Disclaimer: This page contains SPOILERS for the movie Finding Dory.
I sobbed in a movie theater today.
Like many families this weekend, my wife and I took our kids to see Pixar's latest animated feature, Finding Dory. I expected to have to escort at least one kid to the restroom mid-movie. I expected another kid to ask to sit on my lap. I expected at least one of them to get bored halfway through, and ask to go home. I did not expect to have my heart shredded to pieces, and cry uncontrollably.
I'm not a cry-at-the-movies kind of guy. I've written before about how becoming a parent has fundamentally altered the way I consume art -I think for the better, but I've never experienced anything like the feeling that crept through my body while watching a cartoon fish deal with mental illness.
I knew, as soon as it began, that my son, who will be five years old this fall, who we'll call Number Four today, was the source of my emotional reaction. He's smart, he's kind, he's chatty, and he does a wicked British accent. He also has a tendency to emotionally explode when things don't go as planned. He gets scared and embarrassed easily, and when it happens, he can't process anything around him. He screams, and the depth of his scream is enough to unsettle other children around him. When things go wrong, even slightly, the whole world falls apart for him. More than once, his classmates have remarked on his behavior. "He's a bad kid," they say.
Number Four has been working on his outbursts, and he's made some noticeable progress. It's a huge, frustrating, and exhausting undertaking to get this kind of help for a kid. We've had weekly meetings with a behavioral therapist, and we're working on having him evaluated for sensory processing disorder. We still don't really know what we're doing yet.
What does this all have to do with a Disney sequel, you ask? Finding Dory reveals in its opening scene, that when Dory tells Marlin in Finding Nemo, "I suffer from short-term memory loss. It runs in my family... At least I think it does... hm. Where are they?" it isn't a one time occurrence. In fact, Dory has spent her entire life meandering across the ocean, looking for a family she lost as a child. Dory, the comic relief, is immediately transformed into a gut-wrenchingly tragic figure, doomed to wander the ocean in search of a family she can't remember.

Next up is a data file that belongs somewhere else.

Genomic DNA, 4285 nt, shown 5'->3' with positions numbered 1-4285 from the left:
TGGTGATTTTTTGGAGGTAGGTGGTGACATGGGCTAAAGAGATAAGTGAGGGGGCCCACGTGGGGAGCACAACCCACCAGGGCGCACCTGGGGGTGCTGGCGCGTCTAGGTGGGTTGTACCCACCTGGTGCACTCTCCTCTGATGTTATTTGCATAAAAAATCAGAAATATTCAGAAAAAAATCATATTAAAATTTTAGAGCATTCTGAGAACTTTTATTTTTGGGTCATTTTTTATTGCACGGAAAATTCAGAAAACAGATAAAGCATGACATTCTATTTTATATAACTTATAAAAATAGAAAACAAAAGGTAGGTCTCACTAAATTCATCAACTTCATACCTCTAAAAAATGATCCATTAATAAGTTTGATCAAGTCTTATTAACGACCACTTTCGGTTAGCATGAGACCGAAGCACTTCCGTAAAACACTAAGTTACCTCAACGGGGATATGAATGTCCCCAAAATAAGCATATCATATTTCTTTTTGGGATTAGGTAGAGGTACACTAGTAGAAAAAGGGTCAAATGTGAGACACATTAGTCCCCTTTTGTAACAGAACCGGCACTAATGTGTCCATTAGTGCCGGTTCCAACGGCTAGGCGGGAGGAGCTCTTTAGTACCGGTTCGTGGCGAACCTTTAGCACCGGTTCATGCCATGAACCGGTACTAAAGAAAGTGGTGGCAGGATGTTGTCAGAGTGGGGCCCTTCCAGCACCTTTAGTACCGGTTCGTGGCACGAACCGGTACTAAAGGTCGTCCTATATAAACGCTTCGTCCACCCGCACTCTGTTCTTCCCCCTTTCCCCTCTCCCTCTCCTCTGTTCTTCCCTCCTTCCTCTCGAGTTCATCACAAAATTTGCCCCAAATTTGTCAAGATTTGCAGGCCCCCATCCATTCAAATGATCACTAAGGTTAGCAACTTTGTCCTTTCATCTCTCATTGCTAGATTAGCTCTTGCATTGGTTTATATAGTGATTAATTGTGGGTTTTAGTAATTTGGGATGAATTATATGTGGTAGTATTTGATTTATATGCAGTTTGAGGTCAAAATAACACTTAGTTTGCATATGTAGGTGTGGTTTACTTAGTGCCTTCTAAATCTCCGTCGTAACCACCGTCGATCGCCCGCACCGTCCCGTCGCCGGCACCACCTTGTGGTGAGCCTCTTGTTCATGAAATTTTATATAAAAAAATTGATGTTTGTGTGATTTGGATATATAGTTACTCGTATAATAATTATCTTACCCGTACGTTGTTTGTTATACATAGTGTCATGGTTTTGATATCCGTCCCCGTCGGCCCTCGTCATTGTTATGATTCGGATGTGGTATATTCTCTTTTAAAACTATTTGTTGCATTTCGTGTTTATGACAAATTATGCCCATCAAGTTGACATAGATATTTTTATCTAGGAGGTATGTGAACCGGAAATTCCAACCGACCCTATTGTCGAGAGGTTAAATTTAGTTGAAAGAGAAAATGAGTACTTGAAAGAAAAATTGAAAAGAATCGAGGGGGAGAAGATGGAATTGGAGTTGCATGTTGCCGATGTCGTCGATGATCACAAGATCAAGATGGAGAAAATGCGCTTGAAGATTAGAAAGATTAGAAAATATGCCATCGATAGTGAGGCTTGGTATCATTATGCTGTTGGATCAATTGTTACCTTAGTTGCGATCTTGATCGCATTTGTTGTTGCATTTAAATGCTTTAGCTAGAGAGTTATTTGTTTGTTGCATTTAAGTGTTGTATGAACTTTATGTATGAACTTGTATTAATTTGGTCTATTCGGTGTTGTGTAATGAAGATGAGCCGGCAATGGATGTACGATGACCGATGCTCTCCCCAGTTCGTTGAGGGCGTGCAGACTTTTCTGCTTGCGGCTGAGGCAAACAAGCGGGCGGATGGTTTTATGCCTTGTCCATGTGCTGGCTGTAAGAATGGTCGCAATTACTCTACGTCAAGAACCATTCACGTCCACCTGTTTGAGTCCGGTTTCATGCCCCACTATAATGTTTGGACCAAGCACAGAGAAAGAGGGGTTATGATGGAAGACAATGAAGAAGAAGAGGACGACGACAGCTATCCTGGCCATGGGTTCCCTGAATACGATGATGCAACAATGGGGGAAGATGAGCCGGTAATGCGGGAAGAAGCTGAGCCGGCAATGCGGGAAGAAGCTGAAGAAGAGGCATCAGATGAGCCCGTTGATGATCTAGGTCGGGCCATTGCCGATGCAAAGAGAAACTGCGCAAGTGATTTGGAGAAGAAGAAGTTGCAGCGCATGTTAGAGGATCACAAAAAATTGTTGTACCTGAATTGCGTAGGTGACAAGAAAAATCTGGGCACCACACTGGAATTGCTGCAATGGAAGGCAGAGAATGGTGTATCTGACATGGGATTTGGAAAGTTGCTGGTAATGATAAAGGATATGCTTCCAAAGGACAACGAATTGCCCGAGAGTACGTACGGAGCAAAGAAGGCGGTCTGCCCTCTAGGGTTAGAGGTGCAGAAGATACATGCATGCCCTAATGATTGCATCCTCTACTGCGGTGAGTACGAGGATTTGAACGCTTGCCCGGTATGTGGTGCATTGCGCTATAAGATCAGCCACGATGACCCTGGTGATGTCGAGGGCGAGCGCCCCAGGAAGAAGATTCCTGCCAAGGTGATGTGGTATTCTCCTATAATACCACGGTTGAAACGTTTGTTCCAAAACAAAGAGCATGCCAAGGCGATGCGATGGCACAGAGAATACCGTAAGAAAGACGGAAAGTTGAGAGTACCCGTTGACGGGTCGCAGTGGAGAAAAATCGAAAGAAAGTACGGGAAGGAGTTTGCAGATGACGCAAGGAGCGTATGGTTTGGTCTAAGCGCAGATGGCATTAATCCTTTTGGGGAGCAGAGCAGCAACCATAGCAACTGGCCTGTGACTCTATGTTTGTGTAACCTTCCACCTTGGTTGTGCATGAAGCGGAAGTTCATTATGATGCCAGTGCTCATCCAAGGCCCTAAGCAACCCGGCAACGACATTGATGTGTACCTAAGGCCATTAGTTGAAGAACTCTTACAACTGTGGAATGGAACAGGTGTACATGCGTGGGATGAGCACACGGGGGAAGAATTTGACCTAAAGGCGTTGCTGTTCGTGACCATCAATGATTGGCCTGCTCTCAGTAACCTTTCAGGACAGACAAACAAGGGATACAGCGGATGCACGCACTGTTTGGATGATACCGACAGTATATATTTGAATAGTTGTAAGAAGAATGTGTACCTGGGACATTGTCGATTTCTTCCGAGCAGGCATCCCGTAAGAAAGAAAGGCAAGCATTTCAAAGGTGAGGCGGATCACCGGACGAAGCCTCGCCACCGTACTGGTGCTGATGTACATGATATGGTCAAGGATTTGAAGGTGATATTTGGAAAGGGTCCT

Throughout the film, as she begins to remember more about her childhood, it is revealed that Dory's parents, who do not share her affliction, worked tirelessly to teach her to cope with it. They practice behavioral skills, and construct a trail of shells in case she gets lost. It was during this scene that it dawned on me what I was watching. The first slice cut through my heart as I watched a computer animated fish version of myself cheerily tell my child how to find a way home. The cuts kept coming. Dory blames herself for getting lost as a child and I hear my son's voice, as he comes down from a fit, "I'm stupid! Why do you even want me in this family!?"
The final cut comes as we see another flashback of Dory's childhood. She overhears her parents talking, her mother in tears, weeping for fear that they have not done enough, that perhaps they cannot ever do enough, to keep their daughter safe in a world she can't quite connect to. I knew that feeling. The fear that your child won't be able to keep friends. The fear that your child could be in danger because they don't see the world like the rest of us. I knew that helpless feeling. I recognized it well, and the tears came.
There are people who will see this movie and never give it a second thought. It'll get lost between the goofy sea lion gag, and the cuddling otters gag. They won't equate those fish to the people struggling all around them. A few years ago, I might not have made the connection, either. I see it now. I hope others will see it too.
As the tears came, I held my son tightly; he was on my lap, bored, and wanted to go home.